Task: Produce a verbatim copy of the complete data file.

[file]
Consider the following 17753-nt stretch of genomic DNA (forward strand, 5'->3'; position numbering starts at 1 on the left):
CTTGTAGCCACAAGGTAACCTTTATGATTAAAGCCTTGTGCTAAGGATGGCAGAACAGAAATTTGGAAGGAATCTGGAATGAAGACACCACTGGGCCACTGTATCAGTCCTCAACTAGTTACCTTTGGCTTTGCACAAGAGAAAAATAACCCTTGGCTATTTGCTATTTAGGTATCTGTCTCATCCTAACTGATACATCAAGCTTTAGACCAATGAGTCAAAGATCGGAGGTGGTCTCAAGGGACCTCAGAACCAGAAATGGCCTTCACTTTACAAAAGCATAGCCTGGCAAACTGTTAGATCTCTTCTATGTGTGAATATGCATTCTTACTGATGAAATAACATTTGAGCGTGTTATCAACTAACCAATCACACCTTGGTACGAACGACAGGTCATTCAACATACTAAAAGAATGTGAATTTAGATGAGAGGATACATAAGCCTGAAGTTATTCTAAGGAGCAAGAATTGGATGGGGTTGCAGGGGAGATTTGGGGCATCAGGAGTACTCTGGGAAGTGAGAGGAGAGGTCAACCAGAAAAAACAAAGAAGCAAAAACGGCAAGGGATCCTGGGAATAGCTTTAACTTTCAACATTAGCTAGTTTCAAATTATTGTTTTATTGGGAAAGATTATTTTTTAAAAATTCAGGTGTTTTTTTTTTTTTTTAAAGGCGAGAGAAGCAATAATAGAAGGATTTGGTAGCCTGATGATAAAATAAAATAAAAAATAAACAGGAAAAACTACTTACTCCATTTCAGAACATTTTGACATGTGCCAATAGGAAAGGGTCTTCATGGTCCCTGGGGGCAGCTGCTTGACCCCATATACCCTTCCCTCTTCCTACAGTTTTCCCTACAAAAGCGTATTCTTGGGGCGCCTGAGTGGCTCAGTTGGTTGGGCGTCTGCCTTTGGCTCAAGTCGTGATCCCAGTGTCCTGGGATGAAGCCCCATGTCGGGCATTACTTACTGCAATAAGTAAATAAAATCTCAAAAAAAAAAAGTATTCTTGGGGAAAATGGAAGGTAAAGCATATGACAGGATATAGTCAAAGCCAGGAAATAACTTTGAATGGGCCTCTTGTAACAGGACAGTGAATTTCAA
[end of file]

Consider the following 17753-nt stretch of genomic DNA (forward strand, 5'->3'; position numbering starts at 1 on the left):
CTTGTAGCCACAAGGTAACCTTTATGATTAAAGCCTTGTGCTAAGGATGGCAGAACAGAAATTTGGAAGGAATCTGGAATGAAGACACCACTGGGCCACTGTATCAGTCCTCAACTAGTTACCTTTGGCTTTGCACAAGAGAAAAATAACCCTTGGCTATTTGCTATTTAGGTATCTGTCTCATCCTAACTGATACATCAAGCTTTAGACCAATGAGTCAAAGATCGGAGGTGGTCTCAAGGGACCTCAGAACCAGAAATGGCCTTCACTTTACAAAAGCATAGCCTGGCAAACTGTTAGATCTCTTCTATGTGTGAATATGCATTCTTACTGATGAAATAACATTTGAGCGTGTTATCAACTAACCAATCACACCTTGGTACGAACGACAGGTCATTCAACATACTAAAAGAATGTGAATTTAGATGAGAGGATACATAAGCCTGAAGTTATTCTAAGGAGCAAGAATTGGATGGGGTTGCAGGGGAGATTTGGGGCATCAGGAGTACTCTGGGAAGTGAGAGGAGAGGTCAACCAGAAAAAACAAAGAAGCAAAAACGGCAAGGGATCCTGGGAATAGCTTTAACTTTCAACATTAGCTAGTTTCAAATTATTGTTTTATTGGGAAAGATTATTTTTTAAAAATTCAGGTGTTTTTTTTTTTTTTTAAAGGCGAGAGAAGCAATAATAGAAGGATTTGGTAGCCTGATGATAAAATAAAATAAAAAATAAACAGGAAAAACTACTTACTCCATTTCAGAACATTTTGACATGTGCCAATAGGAAAGGGTCTTCATGGTCCCTGGGGGCAGCTGCTTGACCCCATATACCCTTCCCTCTTCCTACAGTTTTCCCTACAAAAGCGTATTCTTGGGGCGCCTGAGTGGCTCAGTTGGTTGGGCGTCTGCCTTTGGCTCAAGTCGTGATCCCAGTGTCCTGGGATGAAGCCCCATGTCGGGCATTACTTACTGCAATAAGTAAATAAAATCTCAAAAAAAAAAAGTATTCTTGGGGAAAATGGAAGGTAAAGCATATGACAGGATATAGTCAAAGCCAGGAAATAACTTTGAATGGGCCTCTTGTAACAGGACAGTGAATTTCAA